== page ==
That's what the pediatrician says at the end of every visit. It's what the nurse said when we left the hospital nine (!) weeks ago. It's what my OB said at my six-week postpartum check-up.
I can see how some people might need reminding. It's grueling work, caring for a newborn baby. Sleeping in fits and spurts, being spit-up upon and cleaning up piles of poo, endless shushing and throwing your hands up in despair when he won't sit happily in his swing long enough for you to go to the bathroom, the inconsolable crying. This is all part of the package deal. And my package took several years, dozens of procedures, a million tears, and nearly $25,000 to arrive. But all that matters is that he did arrive.
And that package also includes the way he clings to you when you pick him up, nuzzles into your neck, falls asleep in your arms with a smile on his face, grins at you when you come into his room early in the morning, greedily nom-noms and gazes at you when he nurses. It's a gift every time he laughs at the silly songs Mommy and Daddy sing to him (somehow they all eventually devolve into "Camptown Races," but the subjects vary -- from "Jackson, don'tcha cry no more" to "Jackson is a milk monster, even scarier than Mothra"). His smell, the way he kicks while you change his diaper, when he reaches for your finger with a tiny hand -- gifts.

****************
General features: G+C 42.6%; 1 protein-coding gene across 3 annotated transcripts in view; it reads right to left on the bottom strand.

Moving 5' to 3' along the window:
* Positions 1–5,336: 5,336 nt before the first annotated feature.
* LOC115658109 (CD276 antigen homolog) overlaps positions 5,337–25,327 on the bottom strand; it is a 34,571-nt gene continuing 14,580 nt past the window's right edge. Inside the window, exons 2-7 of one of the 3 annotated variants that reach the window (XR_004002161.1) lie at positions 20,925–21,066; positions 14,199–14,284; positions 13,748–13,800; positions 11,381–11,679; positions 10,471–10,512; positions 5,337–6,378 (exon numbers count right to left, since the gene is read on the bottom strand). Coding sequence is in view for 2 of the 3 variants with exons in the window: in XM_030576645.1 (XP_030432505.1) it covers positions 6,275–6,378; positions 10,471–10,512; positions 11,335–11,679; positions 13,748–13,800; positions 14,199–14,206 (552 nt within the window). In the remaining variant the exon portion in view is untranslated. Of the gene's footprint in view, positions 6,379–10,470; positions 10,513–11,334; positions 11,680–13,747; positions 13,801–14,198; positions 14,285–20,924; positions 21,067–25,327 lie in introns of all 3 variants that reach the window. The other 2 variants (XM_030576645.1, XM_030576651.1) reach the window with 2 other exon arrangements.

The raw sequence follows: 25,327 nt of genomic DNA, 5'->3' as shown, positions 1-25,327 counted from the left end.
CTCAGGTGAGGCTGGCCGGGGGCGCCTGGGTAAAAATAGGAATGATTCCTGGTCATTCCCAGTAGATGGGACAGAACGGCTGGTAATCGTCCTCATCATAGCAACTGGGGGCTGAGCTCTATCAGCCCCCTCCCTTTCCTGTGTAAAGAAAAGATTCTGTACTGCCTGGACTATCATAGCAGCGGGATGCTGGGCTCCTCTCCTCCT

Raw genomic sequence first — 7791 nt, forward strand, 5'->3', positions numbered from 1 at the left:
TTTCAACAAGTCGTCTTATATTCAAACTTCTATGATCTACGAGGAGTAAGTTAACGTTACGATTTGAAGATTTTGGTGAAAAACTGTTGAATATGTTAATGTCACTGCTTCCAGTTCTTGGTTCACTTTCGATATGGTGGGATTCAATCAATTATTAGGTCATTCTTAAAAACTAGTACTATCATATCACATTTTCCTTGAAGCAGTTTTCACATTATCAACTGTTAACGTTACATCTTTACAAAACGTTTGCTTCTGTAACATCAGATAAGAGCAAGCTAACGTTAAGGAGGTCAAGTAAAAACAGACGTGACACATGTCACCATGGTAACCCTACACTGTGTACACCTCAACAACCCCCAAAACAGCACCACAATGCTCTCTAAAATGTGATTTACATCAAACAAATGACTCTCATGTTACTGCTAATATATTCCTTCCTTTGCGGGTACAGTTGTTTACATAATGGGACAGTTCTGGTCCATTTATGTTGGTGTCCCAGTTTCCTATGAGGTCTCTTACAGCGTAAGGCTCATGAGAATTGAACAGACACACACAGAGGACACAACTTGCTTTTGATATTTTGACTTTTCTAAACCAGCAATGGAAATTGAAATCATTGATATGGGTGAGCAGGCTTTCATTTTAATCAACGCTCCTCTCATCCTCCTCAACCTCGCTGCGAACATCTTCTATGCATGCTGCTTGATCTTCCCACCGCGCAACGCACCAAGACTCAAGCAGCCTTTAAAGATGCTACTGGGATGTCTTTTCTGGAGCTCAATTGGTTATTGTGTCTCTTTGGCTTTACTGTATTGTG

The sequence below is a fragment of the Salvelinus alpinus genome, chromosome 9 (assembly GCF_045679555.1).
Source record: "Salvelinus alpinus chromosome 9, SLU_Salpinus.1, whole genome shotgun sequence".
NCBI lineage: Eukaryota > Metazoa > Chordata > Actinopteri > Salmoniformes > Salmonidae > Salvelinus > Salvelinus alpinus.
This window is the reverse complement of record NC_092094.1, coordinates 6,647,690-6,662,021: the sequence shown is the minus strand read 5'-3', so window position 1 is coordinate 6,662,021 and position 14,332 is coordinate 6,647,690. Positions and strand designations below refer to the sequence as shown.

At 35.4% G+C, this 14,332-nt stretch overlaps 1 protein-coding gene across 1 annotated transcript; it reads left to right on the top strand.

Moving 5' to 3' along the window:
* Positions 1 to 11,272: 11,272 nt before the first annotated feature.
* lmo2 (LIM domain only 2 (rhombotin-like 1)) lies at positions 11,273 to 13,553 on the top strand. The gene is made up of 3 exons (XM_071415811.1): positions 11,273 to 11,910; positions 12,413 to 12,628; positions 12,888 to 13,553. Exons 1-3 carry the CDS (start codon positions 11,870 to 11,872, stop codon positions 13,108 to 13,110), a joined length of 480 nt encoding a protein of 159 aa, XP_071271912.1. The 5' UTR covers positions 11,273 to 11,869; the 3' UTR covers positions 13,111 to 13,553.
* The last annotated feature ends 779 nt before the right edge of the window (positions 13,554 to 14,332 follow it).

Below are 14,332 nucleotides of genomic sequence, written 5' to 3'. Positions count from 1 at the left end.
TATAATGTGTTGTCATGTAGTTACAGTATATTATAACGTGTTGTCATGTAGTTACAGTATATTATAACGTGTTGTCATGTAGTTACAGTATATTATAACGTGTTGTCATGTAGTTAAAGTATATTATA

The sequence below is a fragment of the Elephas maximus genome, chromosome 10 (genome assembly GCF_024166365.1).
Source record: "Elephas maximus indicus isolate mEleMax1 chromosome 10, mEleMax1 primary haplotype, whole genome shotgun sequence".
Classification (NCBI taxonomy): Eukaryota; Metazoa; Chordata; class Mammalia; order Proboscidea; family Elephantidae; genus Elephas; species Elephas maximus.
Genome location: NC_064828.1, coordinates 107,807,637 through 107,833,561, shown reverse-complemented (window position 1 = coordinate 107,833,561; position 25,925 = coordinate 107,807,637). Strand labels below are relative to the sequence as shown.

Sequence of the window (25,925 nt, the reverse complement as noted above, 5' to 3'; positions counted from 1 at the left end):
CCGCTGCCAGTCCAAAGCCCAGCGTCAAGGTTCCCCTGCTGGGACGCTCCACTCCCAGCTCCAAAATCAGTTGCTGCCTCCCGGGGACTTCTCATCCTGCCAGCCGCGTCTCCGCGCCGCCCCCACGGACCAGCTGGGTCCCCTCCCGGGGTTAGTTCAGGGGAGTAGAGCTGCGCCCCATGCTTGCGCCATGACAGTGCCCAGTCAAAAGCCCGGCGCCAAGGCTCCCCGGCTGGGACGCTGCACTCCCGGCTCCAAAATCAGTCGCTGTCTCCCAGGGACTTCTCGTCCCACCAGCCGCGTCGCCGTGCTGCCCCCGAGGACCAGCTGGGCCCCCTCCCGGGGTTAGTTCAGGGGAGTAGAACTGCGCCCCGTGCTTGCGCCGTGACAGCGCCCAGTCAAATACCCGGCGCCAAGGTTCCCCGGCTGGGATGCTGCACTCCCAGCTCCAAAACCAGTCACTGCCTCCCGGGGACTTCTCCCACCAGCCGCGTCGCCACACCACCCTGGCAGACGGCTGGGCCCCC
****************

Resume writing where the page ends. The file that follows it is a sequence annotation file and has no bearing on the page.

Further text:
It's hard work, and every day I wish I had more sleep, more time to do things I want to do; but I am also grateful every day that I was given this opportunity, this enormous responsibility and incredible gift, to change dirty diapers and soothe tears. I don't expect the work to get any easier, but the reward grows every day.
I don't need to be reminded to enjoy my baby. I can't imagine my life any other way now, tough times and all.